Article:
Sunday, 26 April 2015

I Was A Teenage Pharisee

I was going to call my book Wrestling With God. But it was just as I feared.  There have been countless books written, which already have that name.  So, I went with a parody of the 50s horror movie on the left.  There were movies called I Was A Teenage Vampire, I Was A Teenage Werewolf, I Was A Teenage Frankenstein, and no doubt many others as well.
     What I did was comb through this blog and pull out posts that were along themes of culture, upbringing, legalism, Phariseeism and that kind of thing, and assemble them into the skeleton of a book.  Then I "wrote around" that a bit. Then I got people to submit quotes, giving a number of voices on the subject who weren't all just me.  It's pretty cool. It's pretty long.  It's about finished. It's not too late for you to email me (wikkidperson AT hotmail DOT com) your responses to some of the questions I asked on this blog, for possible inclusion in my book, under a pseudonym, unless you ask me to use your real name.
     Here is one example of me taking what had been a blog post, and expanding upon it:

Pharisees and Christianese


Having read the bible, I increasingly found in my late teens, that I had been raised to be the modern Christian equivalent of the Pharisees.  Those people who Jesus sparred with so much in the New Testament.  The ones who wanted Jesus Christ dead. 
     I was a teenaged Pharisee. It was a vile thing to know.  I could see that I was one of those superficially pious people.  Kids at school sometimes judged me a Pharisee, though they didn’t call it that, and I knew deep down that they were right. They saw me not going out to movies, not attending high school dances or celebrating Christmas and Halloween.  They knew there was no alcohol in our house. 
     And rather than being impressed by how virtuous we seemed, how adherent to an elevated standard of decency, they saw through it all, saw our true motives, and judged us to be religious showoffs.  People who were doing things to try to seem better than everyone.  People who were kind of cold and weird and mean inside, but outwardly rather polite.  Certainly never swearing.  But not being warm and comfortable and inviting to be around, either.  Because of that weird religious thing we had going on.
     They were no fools.  That’s exactly what was going on.  A weird religious thing.  And God made it manifest in time.  By letting everything we’d built fall down.  By confusing our languages so we couldn’t even agree what anything was even called anymore, in our tower to Heaven. 
     I knew that Jesus, not church Christians, was supposed to be my example for how I ought to have been living.  I was supposed to be and do good.  Like Jesus.  But church Christians were frequently counting on me to not act like Jesus.  Were overtly telling me to quit it.  I’d read the gospels.  I had a pretty clear idea of who he was.  And he wasn’t just one thing.  And he was difficult a lot of the time.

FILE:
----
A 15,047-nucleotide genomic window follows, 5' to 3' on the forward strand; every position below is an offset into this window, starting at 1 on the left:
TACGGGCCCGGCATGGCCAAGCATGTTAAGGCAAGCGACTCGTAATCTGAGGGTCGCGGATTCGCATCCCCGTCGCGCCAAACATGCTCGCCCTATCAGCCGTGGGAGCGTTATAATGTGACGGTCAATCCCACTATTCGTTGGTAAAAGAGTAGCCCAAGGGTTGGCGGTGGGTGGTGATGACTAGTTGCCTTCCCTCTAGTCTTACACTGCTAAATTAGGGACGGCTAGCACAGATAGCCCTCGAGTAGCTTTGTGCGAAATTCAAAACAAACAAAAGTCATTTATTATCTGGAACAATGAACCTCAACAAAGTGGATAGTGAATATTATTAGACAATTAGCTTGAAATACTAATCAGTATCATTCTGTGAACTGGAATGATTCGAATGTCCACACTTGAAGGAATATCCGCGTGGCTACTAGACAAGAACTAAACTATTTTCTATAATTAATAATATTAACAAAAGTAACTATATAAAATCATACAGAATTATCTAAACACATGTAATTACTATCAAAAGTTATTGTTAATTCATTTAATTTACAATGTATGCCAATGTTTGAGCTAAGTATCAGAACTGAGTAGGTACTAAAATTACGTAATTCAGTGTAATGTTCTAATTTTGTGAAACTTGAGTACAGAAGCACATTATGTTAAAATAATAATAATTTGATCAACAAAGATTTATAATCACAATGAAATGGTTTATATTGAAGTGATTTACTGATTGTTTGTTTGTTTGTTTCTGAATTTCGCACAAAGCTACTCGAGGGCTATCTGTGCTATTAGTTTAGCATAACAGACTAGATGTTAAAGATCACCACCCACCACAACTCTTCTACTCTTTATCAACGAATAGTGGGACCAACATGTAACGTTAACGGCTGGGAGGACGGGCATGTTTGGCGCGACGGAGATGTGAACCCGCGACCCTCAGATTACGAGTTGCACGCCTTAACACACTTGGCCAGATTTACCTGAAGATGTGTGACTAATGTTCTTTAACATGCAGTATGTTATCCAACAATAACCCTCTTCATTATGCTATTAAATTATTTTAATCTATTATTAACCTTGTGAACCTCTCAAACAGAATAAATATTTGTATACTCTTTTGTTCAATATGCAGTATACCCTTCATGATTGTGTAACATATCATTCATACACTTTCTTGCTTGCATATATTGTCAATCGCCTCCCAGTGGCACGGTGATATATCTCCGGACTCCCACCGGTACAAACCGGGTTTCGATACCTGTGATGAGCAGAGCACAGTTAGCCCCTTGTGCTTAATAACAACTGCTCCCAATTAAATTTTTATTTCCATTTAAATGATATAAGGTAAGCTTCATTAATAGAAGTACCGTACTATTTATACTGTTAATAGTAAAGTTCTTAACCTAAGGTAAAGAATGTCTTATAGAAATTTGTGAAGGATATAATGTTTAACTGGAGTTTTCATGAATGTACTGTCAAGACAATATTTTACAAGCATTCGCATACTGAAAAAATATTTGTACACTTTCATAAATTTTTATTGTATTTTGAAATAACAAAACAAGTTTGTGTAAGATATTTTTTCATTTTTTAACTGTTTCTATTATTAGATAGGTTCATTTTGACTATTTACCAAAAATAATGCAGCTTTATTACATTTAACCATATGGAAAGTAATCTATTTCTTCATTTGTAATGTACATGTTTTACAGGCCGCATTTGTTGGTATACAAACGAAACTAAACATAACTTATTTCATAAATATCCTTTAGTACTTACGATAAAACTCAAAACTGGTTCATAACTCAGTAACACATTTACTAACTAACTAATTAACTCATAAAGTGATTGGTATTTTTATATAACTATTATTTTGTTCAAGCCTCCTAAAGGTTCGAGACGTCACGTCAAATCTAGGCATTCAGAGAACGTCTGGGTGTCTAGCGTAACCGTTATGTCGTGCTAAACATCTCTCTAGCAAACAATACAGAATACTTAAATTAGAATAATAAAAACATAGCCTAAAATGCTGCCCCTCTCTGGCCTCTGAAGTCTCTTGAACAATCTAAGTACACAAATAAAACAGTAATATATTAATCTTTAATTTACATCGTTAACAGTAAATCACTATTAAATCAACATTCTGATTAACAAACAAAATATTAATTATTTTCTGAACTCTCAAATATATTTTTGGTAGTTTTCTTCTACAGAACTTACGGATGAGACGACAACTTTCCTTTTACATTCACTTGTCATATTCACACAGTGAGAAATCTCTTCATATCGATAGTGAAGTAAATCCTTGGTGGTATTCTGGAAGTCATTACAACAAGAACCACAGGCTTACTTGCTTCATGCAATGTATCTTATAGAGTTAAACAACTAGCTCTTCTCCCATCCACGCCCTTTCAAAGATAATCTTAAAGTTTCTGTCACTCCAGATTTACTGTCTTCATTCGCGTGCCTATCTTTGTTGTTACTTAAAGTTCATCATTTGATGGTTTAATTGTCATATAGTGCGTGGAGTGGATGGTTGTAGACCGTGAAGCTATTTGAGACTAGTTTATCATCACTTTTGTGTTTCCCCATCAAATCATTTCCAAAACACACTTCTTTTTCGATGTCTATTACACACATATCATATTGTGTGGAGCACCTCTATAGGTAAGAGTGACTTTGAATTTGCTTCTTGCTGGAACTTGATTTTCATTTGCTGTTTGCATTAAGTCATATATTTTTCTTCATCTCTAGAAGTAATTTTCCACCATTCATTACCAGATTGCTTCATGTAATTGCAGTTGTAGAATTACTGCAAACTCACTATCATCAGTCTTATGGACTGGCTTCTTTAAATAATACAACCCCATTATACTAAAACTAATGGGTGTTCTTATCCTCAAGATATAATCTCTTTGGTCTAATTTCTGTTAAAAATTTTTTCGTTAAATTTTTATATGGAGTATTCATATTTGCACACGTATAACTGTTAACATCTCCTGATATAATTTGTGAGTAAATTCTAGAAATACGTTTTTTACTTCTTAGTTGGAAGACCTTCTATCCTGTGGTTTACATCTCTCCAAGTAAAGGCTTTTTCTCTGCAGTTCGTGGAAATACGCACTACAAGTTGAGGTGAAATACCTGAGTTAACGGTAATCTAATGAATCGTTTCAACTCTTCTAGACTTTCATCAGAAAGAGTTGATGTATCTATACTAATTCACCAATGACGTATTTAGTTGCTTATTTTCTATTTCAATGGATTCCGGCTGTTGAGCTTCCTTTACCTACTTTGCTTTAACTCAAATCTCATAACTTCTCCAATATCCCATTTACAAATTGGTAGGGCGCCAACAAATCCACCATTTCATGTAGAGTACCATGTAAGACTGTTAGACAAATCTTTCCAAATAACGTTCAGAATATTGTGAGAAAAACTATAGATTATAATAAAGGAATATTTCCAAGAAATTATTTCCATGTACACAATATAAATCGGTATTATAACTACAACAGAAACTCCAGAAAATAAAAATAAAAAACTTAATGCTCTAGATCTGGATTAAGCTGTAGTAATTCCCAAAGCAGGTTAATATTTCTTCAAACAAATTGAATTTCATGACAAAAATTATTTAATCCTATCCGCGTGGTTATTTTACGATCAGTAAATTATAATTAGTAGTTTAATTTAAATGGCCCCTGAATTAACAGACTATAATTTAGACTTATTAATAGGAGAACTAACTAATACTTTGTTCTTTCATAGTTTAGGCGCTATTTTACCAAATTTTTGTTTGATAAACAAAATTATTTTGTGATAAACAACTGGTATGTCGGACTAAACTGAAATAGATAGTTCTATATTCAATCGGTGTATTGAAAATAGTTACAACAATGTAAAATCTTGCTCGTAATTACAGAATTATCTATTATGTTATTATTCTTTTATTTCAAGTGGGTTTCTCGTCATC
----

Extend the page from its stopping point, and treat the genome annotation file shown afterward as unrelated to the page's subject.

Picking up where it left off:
I was talking with Ruth the other day, and she said how dumb she always found it when school passion (Easter) plays, or movies or whatever, depicted Jesus as what she calls "Valium Jesus."  With the blank face.  Even when being tortured and killed.  Impassive.  Maybe even smiling, a bit sadly.  I always tend to call him "Stoner Jesus."  You know?  People are afraid to imagine him with emotions, so he is just kind of...blank.
     But that’s not right.  The scriptures say he cried, they have him giving a number of challenging, wild, crazy-sounding speeches, they have him being scary enough to clear an entire marketplace worth of people and animals out of the temple at Jerusalem, they have him being sorrowful and feeling betrayed, and they have him expressing a lot of frustration generally. 
Often, in the gospels, Jesus is talking to Pharisees.  One thing that was pretty clear to me, is that he treated Pharisees differently from how he treated anyone else.  Focused on them repeatedly.  Was harsher both to and about them. In public.  No attempt to be quiet, gentle, kind or forgiving to those guys.  Now what was all that about?
     Jesus of Nazareth has become nowadays, for many people, little more than the patron saint of serenity, and meek, mild tolerance and kindness.  "Gentle Jesus, meek and mild" is how a lot of people need to see him.  Someone who said not to judge, who criticized no one, and wanted us to nice to everyone.  The god of Nice. A person who’d never make anyone reconsider anything.